Greek two-year yields rise over worries of delay in new bailout
GREEK two-year bond yields rose on concerns the country's second bailout will be delayed as the rest of the eurozone squabble over a collateral deal.
"There are concerns that the second aid package won't go through," said Christoph Rieger, head of fixed-income strategy at Commerzbank in Frankfurt. "If Finland sticks to its word and demands collateral, we will be in a gridlock situation."
Finland wants Greece to provide extra collateral for loans -- an idea supported by Austria, the Netherlands, Slovakia and Slovenia. A senior member of the German government suggested earlier in the week that countries borrowing money should have to put up their gold reserves as collateral. The proposal was rejected by Chancellor Angela Merkel.
"If you can't even get an agreement on the terms of the bailout between the Finns and the Germans, then we'll just reach restructuring of the debt," said Kit Juckes, head of foreign-exchange research at Societe Generale.
Greek two-year yields soared more than four percentage points to a record 44.1pc during afternoon trading in London. The extraordinary surge left Greek yields towering over every other European country.
Yields on two-year Irish bonds climbed 23 basis points to 7.6pc while Portugal's yields were 35 basis points higher at 12pc.
The movement in the two-year bonds reflects the gradual decoupling of Irish 10-year bond yields from their Greek and Portuguese counterparts.
Bloomberg reported yesterday that Irish bonds are now delivering the best returns in the world as investors bet the country is the most likely of the euro area's bailed-out nations to grow itself out of trouble.
Irish securities handed investors a 14pc gain in the past three months, the highest among 26 government debt markets, according to indexes compiled by Bloomberg and the European Federation of Financial Analysts Societies (EFFAS).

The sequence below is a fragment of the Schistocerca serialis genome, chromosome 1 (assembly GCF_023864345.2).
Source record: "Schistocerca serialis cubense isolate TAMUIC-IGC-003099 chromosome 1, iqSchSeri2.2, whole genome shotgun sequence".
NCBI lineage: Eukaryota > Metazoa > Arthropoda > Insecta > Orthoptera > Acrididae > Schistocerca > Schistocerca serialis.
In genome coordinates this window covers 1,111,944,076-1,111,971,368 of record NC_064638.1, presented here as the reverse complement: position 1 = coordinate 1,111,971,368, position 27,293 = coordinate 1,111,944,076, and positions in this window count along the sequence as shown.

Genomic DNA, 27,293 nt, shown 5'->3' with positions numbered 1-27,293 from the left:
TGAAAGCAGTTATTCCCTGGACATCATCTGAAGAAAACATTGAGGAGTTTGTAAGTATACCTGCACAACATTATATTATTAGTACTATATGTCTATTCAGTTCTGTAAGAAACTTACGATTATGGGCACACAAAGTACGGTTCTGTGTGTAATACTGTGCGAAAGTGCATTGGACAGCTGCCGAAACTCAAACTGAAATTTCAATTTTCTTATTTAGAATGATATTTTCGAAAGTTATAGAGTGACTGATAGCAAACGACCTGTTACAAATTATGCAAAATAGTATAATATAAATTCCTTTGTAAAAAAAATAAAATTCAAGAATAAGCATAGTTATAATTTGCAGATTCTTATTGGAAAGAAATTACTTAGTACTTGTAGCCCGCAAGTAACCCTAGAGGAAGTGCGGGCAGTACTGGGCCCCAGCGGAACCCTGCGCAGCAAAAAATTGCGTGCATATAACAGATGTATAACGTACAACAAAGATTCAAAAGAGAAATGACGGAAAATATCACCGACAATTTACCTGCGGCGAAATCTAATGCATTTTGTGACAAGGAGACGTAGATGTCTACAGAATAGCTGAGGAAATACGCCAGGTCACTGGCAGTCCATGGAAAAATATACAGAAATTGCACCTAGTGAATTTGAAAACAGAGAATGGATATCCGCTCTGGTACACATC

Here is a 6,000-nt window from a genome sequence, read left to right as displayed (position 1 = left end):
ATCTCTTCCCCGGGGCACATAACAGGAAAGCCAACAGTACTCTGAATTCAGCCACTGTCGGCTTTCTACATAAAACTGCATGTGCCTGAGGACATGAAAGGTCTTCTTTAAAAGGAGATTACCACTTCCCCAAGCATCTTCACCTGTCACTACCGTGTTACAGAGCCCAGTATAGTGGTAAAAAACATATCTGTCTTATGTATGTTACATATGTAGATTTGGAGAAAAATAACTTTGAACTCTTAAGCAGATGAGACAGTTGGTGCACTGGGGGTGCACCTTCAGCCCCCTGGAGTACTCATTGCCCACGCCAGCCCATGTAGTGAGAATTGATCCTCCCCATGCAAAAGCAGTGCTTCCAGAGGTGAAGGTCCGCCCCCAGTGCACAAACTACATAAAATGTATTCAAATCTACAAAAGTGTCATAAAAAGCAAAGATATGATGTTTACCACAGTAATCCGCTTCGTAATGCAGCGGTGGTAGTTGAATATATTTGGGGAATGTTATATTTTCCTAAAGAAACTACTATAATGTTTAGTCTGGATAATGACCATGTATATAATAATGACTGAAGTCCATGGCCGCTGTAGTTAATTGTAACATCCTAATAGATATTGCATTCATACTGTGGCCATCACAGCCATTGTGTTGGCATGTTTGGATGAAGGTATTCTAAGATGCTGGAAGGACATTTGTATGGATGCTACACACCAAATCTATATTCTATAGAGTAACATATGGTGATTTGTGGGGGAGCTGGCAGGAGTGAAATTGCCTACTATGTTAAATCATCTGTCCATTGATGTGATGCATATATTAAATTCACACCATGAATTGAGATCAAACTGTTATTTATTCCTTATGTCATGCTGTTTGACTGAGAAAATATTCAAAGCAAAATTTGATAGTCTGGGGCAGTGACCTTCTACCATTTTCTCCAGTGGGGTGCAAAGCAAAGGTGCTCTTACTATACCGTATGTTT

Ireland's 10-year yield is at more than two percentage points below its three-month average, the biggest recovery among the countries that received aid.
Greek yields are 1.13 percentage points higher than their average since May 23, while those of Portugal are two basis points above their mean.
Irish 10-year yields slipped below 10pc this month for the first time since Portugal's April rescue. The Greek 10-year yield, which reached a record 18.39pc in July, hasn't been in single digits since October, while Portugal's 10-year borrowing cost has stayed at 10pc or above since June.
The profit investors have made on Irish bonds compares with losses of 2.2pc on Portuguese securities and 1.5pc on Greek debt, according to the EFFAS indexes. German bonds gained 6.1pc in the three months.
Ireland's funding costs are also declining relative to those of Germany, the euro area's largest economy, defying the surge in Greece's two-year yield.
Amid all the gloom, there was some good news for the Czech government after Standard & Poor's lifted its rating on the country's debt two notches. The Czech koruna strengthened against the euro and stocks extended gains as S&P lifted the country's long-term foreign- currency debt to AA-- from A.
The move was prompted by a change in S&P's sovereign-ratings criteria that puts more weight on the "political and economic profile" of central governments.
S&P said: "The economy is characterised by low levels of foreign borrowing, a deposit-funded banking sector with minimal lending in foreign currency, and a largely independent central bank that has kept both consumer-price inflation and interest rates at low levels."